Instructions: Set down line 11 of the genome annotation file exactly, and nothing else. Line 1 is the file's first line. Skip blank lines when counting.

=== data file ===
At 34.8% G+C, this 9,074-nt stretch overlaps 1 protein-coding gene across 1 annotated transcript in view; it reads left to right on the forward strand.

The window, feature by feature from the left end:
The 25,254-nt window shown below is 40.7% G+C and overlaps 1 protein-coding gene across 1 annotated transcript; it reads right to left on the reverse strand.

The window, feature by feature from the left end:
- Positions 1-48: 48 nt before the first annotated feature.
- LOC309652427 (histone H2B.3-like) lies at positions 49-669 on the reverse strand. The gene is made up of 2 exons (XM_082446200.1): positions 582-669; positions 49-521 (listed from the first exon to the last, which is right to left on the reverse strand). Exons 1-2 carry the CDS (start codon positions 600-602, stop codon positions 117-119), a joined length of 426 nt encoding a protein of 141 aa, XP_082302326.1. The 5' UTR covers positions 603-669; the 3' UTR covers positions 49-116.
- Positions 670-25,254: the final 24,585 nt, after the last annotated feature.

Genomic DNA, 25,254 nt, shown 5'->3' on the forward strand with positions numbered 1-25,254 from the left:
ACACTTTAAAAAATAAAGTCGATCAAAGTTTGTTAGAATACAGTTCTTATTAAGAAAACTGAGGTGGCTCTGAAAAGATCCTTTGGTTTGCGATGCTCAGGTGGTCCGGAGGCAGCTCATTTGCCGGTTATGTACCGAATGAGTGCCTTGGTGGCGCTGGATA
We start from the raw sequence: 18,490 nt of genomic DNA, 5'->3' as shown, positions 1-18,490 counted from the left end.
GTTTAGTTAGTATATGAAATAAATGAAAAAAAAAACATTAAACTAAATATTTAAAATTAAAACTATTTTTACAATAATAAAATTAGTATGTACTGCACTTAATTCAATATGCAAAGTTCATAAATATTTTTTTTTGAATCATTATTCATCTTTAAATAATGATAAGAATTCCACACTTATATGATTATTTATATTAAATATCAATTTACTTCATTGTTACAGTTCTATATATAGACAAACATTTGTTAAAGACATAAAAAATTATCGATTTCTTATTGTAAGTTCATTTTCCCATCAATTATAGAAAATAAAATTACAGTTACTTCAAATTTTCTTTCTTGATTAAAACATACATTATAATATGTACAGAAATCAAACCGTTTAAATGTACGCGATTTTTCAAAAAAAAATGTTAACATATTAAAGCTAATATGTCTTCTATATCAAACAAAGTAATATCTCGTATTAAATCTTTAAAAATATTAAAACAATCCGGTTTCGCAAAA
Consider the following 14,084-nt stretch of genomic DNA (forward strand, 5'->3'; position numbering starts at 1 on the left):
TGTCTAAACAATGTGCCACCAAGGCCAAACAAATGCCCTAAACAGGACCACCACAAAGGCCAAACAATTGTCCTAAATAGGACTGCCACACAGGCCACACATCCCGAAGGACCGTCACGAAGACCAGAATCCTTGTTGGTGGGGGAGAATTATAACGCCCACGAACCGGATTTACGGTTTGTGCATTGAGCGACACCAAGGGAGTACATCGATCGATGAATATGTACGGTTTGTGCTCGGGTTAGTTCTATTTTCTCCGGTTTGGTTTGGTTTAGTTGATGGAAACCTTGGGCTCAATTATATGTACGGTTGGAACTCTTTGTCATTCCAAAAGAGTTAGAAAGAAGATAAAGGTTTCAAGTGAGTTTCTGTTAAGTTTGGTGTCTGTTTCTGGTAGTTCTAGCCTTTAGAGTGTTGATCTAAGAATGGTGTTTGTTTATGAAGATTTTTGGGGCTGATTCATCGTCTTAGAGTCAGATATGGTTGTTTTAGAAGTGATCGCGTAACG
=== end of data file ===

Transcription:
GTTTAGTTAGTATATGAAATAAATGAAAAAAAAAACATTAAACTAAATATTTAAAATTAAAACTATTTTTACAATAATAAAATTAGTATGTACTGCACTTAATTCAATATGCAAAGTTCATAAATATTTTTTTTTGAATCATTATTCATCTTTAAATAATGATAAGAATTCCACACTTATATGATTATTTATATTAAATATCAATTTACTTCATTGTTACAGTTCTATATATAGACAAACATTTGTTAAAGACATAAAAAATTATCGATTTCTTATTGTAAGTTCATTTTCCCATCAATTATAGAAAATAAAATTACAGTTACTTCAAATTTTCTTTCTTGATTAAAACATACATTATAATATGTACAGAAATCAAACCGTTTAAATGTACGCGATTTTTCAAAAAAAAATGTTAACATATTAAAGCTAATATGTCTTCTATATCAAACAAAGTAATATCTCGTATTAAATCTTTAAAAATATTAAAACAATCCGGTTTCGCAAAA